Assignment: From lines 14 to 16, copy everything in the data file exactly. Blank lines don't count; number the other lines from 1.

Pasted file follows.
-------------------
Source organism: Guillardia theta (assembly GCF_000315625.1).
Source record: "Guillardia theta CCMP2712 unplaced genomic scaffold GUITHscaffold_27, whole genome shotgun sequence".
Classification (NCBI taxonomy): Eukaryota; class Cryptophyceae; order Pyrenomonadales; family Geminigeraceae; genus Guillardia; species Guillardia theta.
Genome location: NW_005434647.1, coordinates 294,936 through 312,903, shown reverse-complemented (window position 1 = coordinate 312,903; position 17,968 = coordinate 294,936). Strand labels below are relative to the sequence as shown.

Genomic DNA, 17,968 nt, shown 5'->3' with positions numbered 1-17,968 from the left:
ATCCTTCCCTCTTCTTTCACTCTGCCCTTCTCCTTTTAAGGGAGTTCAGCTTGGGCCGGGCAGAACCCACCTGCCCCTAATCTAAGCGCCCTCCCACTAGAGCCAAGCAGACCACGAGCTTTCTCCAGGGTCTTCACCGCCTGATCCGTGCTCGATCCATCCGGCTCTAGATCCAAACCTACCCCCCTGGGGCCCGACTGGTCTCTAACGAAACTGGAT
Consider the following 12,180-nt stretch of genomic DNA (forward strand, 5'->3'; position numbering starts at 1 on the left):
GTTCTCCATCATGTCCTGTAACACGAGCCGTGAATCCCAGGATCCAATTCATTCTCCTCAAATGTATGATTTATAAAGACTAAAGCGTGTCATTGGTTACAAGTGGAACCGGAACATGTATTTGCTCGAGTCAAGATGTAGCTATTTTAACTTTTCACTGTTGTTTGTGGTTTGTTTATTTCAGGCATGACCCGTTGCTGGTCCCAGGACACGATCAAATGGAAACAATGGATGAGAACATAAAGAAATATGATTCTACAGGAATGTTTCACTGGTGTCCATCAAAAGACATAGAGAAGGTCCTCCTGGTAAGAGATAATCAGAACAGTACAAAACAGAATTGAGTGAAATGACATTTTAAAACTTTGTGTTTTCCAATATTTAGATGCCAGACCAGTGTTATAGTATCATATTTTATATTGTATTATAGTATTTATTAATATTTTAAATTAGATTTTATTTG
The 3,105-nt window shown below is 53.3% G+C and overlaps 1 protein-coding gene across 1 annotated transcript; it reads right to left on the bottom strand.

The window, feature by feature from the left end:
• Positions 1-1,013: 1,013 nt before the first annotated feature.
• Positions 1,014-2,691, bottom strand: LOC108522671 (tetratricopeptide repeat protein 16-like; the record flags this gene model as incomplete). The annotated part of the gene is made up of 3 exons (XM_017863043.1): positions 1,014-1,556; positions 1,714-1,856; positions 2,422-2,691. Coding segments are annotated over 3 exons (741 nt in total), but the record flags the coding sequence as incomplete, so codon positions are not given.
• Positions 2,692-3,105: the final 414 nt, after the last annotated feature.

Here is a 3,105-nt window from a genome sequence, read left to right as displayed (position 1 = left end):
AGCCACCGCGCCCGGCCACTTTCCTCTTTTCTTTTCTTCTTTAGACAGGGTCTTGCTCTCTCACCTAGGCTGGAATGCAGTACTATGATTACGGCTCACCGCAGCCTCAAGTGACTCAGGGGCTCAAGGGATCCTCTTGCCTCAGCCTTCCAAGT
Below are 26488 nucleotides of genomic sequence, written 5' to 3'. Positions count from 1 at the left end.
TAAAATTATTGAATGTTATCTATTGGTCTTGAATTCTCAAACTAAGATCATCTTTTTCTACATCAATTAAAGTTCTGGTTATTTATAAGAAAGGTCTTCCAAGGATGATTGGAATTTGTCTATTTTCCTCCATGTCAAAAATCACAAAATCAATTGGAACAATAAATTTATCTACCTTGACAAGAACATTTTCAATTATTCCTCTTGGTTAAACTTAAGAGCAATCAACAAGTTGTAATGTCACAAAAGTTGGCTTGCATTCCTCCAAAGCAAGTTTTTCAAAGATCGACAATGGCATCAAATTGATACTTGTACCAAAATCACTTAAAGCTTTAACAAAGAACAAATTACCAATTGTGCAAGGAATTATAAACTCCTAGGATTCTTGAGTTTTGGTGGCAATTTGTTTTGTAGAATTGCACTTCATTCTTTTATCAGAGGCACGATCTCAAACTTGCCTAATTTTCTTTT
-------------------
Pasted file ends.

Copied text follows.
Here is a 3,105-nt window from a genome sequence, read left to right as displayed (position 1 = left end):
AGCCACCGCGCCCGGCCACTTTCCTCTTTTCTTTTCTTCTTTAGACAGGGTCTTGCTCTCTCACCTAGGCTGGAATGCAGTACTATGATTACGGCTCACCGCAGCCTCAAGTGACTCAGGGGCTCAAGGGATCCTCTTGCCTCAGCCTTCCAAGT
Below are 26488 nucleotides of genomic sequence, written 5' to 3'. Positions count from 1 at the left end.